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Dystrophic epidermolysis bullosa

Author: Jane Widdowson et al, DEBRA New Zealand, February 2016. Minor update October 2023.


What is epidermolysis bullosa?

Epidermolysis bullosa (EB) is a group of inherited diseases that are characterised by blistering lesions on the skin and mucous membranes. These may occur anywhere on the body but most commonly appear at sites of friction and minor trauma such as the feet and hands. In some subtypes, blisters may also occur on internal organs, such as the oesophagus, stomach and respiratory tract, without any apparent friction.

What is dystrophic epidermolysis bullosa?

Dystrophic epidermolysis bullosa (DEB) is characterised by the site of blister formation in the lamina densa within the basement membrane zone and the upper dermis. It causes generalised blistering of the skin and internal mucous membranes and leads to scar formation.

Who gets dystrophic epidermolysis bullosa?

Dystrophic epidermolysis bullosa is a rare inherited disease. There are two main subtypes: autosomal dominant dystrophic epidermolysis bullosa (DDEB) and autosomal recessive dystrophic epidermolysis bullosa (RDEB). The latter is the more severe form.

What is the cause of dystrophic epidermolysis bullosa?

Dominant dystrophic epidermolysis bullosa is caused by heterozygous mutation in the type VII collagen gene (COL7A1; 120120) on chromosome 3p21.

Recessive dystrophic epidermolysis bullosa is due to homozygous or compound heterozygous mutation in the gene encoding type VII collagen (COL7A1; 120120) on chromosome 3p21.

What are the clinical features of dystrophic epidermolysis bullosa?

DEB Subtypes Features
Dominant generalised EB (DEB)
  • Generalised blistering present at birth
  • Blistering becomes localised to hands, feet, elbow or knees as the child grows older and in response to friction
  • Small white spots called milia are often present at healed but scarred sites
  • Bart syndrome: aplasia cutis, lesions in the mouth, and abnormal nails due to abnormal type 7 collagen in anchoring fibrils
  • May also get blistering of the oesophagus
Generalised severe recessive EB (RDEB)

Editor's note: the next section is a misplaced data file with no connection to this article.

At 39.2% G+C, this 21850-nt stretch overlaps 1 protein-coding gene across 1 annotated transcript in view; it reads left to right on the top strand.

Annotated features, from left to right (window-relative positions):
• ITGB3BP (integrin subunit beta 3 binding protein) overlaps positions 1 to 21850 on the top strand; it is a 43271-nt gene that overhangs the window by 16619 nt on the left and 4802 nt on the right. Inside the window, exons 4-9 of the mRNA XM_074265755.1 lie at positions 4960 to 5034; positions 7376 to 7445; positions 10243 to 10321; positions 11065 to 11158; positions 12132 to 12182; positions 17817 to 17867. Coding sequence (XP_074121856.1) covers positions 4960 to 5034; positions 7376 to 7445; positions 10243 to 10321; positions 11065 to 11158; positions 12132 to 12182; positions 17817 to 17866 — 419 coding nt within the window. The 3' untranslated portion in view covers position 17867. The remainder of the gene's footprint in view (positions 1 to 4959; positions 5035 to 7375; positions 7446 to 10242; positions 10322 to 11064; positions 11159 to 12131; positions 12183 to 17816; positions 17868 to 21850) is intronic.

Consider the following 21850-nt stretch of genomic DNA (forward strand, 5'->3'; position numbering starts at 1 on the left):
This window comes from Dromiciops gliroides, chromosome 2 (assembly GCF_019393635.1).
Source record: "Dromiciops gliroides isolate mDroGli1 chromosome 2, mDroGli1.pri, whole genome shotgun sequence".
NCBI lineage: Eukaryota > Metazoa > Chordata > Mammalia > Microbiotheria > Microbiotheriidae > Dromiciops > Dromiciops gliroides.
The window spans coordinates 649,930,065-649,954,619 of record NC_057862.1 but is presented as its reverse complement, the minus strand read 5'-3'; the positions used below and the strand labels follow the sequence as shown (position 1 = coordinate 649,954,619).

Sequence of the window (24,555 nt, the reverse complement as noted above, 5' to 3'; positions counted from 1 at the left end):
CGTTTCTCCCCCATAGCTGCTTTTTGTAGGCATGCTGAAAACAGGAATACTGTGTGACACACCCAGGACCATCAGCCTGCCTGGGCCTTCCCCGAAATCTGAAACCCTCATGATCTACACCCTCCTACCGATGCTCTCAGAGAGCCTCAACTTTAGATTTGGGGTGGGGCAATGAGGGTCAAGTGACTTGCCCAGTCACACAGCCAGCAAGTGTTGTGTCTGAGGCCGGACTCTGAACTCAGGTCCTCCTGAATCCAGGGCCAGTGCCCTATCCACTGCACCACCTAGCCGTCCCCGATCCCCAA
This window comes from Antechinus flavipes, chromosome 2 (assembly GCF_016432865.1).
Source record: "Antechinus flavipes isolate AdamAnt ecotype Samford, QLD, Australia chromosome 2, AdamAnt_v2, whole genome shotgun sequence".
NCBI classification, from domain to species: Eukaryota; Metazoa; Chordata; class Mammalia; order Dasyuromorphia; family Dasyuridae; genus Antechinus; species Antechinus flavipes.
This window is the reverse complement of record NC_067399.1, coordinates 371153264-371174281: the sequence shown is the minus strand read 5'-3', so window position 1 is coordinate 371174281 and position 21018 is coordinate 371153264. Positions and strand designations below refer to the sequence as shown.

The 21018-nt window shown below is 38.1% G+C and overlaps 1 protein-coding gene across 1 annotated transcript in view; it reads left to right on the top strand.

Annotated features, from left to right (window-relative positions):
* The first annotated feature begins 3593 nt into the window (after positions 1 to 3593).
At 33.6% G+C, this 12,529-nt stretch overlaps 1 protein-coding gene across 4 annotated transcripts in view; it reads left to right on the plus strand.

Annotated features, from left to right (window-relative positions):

Previously known as Hallopeau-Siemens; and;
Generalised intermediate RDEB (previously Non-Hallopeau-Siemens)
  • May present with severe blistering (generalised severe RDEB) or mild disease (generalised intermediate RDEB)
  • Generalised severe blistering is more common and involves large areas of skin and mucous membranes
  • Blisters heal but with scarring and deformity causing limited movement as fingers and toes may be fused together (mitten hands)
  • Complications such as infection, malnutrition and dehydration may cause death in infancy
  • Those that survive are at great risk of developing potentially dangerous squamous cell carcinoma (SCC) within chronic EB wounds. SCC look and behave differently in EB from in unaffected individuals. They are found on covered sites and grow rapidly. They present as ulcerated or keratotic nodules and plaques.

Recessive dystrophic epidermolysis bullosa

How is dystrophic epidermolysis bullosa diagnosed?

In the dominant subtypes of epidermolysis bullosa, where an informative family tree is known, it is often acceptable for clinical diagnosis to be made by a specialist dermatologist based on the presenting signs.

  • Diagnostic tests are also available in some countries and include skin biopsy of a newly induced blister which undergoes immunofluorescence antigen mapping (IFM) and/or transmission electron microscopy (EM). Mutational analysis (blood testing of genes), although not currently considered the first-line diagnostic test, is also available in some countries.

Squamous cell carcinoma in dystrophic epidermolysis bullosa is diagnosed by its clinical appearance and supported by biopsy.

What is the treatment of dystrophic epidermolysis bullosa?

See treatment of epidermolysis bullosa – general.

  • Puritus (itching) may be a problem for patients with dystrophic epidermolysis bullosa — strategies such as moisturising and avoiding hot environments can help.
  • Oleogel-S10, containing birch triterpenes or birch bark extract, has been shown to accelerate the healing of chronic wounds in junctional and dystrophic epidermolysis bullosa.
  • In dominant dystrophic epidermolysis bullosa (DDEB), the focus is on blister prevention and management. This refers to the skin, but may also include eating soft foods to reduce oesophageal blisters.
  • In severe recessive dystrophic epidermolysis bullosa (RDEB), high attention to both the skin and mucous membranes is necessary. Management of pain, pruritus, infection, scarring and deformities, malnutrition and anaemia all play a major part in the day to day treatment of RDEB.
  • Squamous cell carcinomas are treated surgically. This should be done early, as the tumours are aggressive and have often metastasised by the time of diagnosis. Amputation may be required.

What is the outcome for patients with dystrophic epidermolysis bullosa?

Life expectancy is unaffected in dominant dystrophic epidermolysis bullosa. In recessive dystrophic epidermolysis bullosa, life expectancy has significantly improved due to appropriate management and interventions related to complications of the disease including the early detection and treatment of squamous cell carcinoma (SCC).



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